April 13, 2011
‘Of Gods and Men,’ a challenge and triumph of faith
By Conor Gilliland *

By Conor Gilliland *

Somewhere between the parking lot and the beginning of this film, I was gently escorted from the world of speeding-tickets and insurance policies to a world where simplicity has the power to sustain a life of joy. Set in the Algerian Atlas Mountains in 1995, the film depicts eight Trappist monks living lives of prayer, service and peace. One is almost satisfied to settle into the substantive liturgical (even musical) lives of the monks for two hours when the threat of increasing violence from Muslim extremists invades their tranquil monastery.

Brother Christian, played by Lambert Wilson (The Matrix Reloaded, The Matrix Revolutions), faces the choice of accepting military protection from the corrupt government or risking an attack from the extremist groups. Out of principles of peace and also solidarity with the nearby Muslim community, whom the brothers are called to serve, Br. Christian refuses the military aid.

In the midst of the volatile situation the monks continue to practice their faith, make honey and treat the sick. They continue their work even after the extremists make their first unannounced and unwelcome entry into the monastery seeking, among other things, an audience with the Pope. The extremists leave in what seems to be an uneasy truce.

Shortly after the incursion, the brothers have a decision to make – do they stay and risk further, perhaps deadly, violence or do they leave? The answer is at first dubious as the brothers each voice their opinions on the matter. Most believe it would be a violence to their calling and community to leave, though one, Br. Christophe (played by Oliver Rabourdin) has his doubts.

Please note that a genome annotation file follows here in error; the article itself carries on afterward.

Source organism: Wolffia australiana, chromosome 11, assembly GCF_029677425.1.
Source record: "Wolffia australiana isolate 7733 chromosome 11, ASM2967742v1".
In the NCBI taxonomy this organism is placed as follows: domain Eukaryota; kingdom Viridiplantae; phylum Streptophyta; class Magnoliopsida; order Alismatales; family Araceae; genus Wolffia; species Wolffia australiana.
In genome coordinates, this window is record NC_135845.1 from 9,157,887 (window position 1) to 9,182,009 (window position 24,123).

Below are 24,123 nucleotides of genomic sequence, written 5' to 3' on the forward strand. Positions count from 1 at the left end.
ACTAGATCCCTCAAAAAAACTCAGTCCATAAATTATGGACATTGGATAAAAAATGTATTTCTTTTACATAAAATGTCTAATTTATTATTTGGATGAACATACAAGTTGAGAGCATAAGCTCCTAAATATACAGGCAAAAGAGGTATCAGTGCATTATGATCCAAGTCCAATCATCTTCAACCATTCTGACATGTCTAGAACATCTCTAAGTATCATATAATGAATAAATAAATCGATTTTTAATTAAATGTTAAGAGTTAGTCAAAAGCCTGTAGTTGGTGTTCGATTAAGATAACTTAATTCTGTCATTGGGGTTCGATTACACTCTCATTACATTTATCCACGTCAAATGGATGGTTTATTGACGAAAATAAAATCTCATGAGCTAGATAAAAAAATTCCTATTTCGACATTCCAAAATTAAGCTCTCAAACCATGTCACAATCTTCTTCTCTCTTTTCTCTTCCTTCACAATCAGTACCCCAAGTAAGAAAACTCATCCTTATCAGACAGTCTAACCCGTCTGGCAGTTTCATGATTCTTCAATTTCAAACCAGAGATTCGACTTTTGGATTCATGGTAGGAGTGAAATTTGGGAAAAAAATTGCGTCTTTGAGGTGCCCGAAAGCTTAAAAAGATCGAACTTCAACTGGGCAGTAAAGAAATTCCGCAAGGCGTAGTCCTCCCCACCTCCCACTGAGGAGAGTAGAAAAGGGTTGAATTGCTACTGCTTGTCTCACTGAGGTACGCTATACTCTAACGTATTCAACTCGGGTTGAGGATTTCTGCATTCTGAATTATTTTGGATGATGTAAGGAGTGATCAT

The question is settled in a moving scene with Br. Christian, the wide-eyed and occasionally comical Br. Amédée (played by Jacques Herlin), and Br. Célestin (played by Philippe Laudenbach). The monks announce to their Muslim friends in the community where they serve that they might be leaving. Br. Célestin delivers the news, “We are like birds on a branch, we don’t know if we’ll leave.” A Muslim woman in the room responds, “We’re the birds, you’re the branch. If you leave, we lose our footing.” The brothers choose to stay.

In the following scenes, Xavier Beauvios, the director, orchestrates a masterful melody of brotherhood, self-sacrifice, and faith with superb performances from the cast, top to bottom.

This film exemplifies, with aching poignancy, the terrible beauty that is so often the life of faith. I am reminded of the famous Latin phrase, "O felix culpa quae talem et tantum meruit habere redemptorem,” which translated means, "O happy fault that merited such and so great a Redeemer." Beauvios captures perfectly the depth, the substance, and the joy of monastic life while posing the essential question of faith to the viewer, “Do you, at the same time, love the world enough to live for it and have courage and faith to die for it?”

Conor Gilliland is an affiliate professor of philosophy at Metropolitan State College of Denver. 
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